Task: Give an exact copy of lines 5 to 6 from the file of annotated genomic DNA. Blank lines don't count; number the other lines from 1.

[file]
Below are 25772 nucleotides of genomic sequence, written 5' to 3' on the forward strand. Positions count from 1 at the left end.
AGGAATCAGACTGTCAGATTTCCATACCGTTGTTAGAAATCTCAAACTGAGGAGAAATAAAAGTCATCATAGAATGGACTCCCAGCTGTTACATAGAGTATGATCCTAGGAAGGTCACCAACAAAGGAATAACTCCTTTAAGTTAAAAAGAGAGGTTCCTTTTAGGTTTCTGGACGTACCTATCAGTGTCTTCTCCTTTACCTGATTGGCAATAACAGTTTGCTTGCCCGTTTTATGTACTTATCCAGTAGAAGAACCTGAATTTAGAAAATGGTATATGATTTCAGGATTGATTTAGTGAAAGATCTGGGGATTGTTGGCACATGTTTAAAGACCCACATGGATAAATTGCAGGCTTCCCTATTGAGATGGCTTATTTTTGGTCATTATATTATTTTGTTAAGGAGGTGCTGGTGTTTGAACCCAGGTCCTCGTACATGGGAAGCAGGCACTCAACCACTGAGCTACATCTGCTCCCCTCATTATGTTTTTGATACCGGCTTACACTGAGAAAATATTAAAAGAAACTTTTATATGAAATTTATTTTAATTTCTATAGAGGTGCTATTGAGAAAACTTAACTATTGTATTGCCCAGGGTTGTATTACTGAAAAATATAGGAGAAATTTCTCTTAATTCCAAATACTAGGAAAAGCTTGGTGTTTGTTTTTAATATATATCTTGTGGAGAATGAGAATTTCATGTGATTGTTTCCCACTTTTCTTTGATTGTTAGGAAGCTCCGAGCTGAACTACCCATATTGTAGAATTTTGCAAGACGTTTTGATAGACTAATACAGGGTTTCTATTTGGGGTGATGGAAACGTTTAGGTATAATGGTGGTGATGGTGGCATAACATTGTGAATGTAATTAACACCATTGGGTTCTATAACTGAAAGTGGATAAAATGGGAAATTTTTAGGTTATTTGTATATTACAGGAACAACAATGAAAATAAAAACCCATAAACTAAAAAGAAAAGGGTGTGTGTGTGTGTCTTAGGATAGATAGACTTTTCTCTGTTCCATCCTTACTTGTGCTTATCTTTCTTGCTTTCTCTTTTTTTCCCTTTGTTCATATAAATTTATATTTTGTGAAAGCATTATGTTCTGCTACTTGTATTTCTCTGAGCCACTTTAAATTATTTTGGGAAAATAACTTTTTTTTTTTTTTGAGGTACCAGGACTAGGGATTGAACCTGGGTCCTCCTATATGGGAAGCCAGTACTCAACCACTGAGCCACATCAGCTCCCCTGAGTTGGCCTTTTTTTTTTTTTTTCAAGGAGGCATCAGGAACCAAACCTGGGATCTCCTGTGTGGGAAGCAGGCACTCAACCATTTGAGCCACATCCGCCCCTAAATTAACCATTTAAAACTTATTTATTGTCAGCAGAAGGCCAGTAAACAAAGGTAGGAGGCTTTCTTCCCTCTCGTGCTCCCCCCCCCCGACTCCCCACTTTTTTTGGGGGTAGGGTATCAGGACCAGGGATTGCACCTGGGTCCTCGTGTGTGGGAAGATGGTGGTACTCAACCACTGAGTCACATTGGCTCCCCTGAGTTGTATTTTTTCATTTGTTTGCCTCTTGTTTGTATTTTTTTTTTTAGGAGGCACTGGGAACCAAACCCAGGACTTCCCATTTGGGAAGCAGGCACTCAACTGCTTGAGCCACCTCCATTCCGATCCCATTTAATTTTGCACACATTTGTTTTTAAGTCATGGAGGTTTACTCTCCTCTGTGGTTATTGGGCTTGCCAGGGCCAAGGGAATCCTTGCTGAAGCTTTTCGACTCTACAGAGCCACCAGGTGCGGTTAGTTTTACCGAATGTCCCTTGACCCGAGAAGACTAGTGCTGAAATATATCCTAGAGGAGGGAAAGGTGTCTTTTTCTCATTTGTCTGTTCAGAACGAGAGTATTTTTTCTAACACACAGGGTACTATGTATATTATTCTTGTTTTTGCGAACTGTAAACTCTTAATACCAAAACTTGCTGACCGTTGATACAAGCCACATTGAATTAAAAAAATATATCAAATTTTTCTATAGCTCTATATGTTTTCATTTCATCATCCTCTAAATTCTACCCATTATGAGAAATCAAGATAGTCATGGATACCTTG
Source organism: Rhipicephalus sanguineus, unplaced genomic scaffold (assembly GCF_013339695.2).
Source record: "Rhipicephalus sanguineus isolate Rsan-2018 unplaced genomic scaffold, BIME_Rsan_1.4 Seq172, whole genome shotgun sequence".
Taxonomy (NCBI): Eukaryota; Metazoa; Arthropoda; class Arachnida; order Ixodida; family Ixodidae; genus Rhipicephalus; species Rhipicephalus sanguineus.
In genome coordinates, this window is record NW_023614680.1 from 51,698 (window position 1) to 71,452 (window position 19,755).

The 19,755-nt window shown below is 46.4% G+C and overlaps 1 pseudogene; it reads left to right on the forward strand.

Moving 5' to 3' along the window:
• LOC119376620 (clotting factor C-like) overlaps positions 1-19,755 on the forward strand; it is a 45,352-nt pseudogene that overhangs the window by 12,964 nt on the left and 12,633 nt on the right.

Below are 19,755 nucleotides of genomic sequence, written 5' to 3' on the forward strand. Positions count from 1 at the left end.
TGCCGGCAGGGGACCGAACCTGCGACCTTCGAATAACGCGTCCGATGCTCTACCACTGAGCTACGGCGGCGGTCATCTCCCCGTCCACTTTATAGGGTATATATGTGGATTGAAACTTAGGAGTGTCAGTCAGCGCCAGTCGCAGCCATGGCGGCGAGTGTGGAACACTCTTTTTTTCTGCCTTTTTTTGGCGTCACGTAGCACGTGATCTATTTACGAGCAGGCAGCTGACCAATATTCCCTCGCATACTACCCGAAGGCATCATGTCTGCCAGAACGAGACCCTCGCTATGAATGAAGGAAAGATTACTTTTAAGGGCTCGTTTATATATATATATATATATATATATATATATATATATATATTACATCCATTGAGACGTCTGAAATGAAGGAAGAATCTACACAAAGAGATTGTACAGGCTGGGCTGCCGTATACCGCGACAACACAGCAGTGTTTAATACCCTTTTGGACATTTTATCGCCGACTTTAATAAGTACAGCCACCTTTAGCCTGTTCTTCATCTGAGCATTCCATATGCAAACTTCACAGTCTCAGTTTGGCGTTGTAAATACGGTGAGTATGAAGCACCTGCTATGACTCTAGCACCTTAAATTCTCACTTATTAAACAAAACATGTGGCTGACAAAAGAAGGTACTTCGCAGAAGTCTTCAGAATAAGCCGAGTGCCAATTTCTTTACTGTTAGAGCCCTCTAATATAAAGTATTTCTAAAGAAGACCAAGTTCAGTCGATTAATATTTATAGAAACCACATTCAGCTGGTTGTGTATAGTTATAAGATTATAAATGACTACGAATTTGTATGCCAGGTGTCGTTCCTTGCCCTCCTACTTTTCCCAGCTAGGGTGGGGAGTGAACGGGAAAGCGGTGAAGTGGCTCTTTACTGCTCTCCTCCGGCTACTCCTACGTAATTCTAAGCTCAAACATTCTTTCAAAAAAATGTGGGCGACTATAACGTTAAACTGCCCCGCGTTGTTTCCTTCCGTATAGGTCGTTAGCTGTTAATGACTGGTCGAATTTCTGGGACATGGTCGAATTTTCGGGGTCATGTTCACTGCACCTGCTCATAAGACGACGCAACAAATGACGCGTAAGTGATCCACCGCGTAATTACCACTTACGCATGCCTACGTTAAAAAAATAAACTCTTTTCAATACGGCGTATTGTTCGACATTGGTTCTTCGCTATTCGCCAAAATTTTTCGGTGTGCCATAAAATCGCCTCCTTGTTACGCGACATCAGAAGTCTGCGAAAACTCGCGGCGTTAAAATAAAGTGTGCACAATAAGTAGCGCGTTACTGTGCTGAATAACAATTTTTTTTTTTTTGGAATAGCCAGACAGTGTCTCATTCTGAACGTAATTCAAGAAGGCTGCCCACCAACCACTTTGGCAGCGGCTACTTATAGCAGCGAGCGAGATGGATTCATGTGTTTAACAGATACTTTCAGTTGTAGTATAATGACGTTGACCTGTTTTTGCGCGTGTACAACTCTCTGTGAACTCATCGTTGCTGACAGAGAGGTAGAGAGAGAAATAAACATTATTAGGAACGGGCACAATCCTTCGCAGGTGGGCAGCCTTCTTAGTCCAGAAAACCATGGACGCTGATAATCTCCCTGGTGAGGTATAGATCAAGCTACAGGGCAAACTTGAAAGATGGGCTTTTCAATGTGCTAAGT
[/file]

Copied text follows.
Taxonomy (NCBI): Eukaryota; Metazoa; Arthropoda; class Arachnida; order Ixodida; family Ixodidae; genus Rhipicephalus; species Rhipicephalus sanguineus.
In genome coordinates, this window is record NW_023614680.1 from 51,698 (window position 1) to 71,452 (window position 19,755).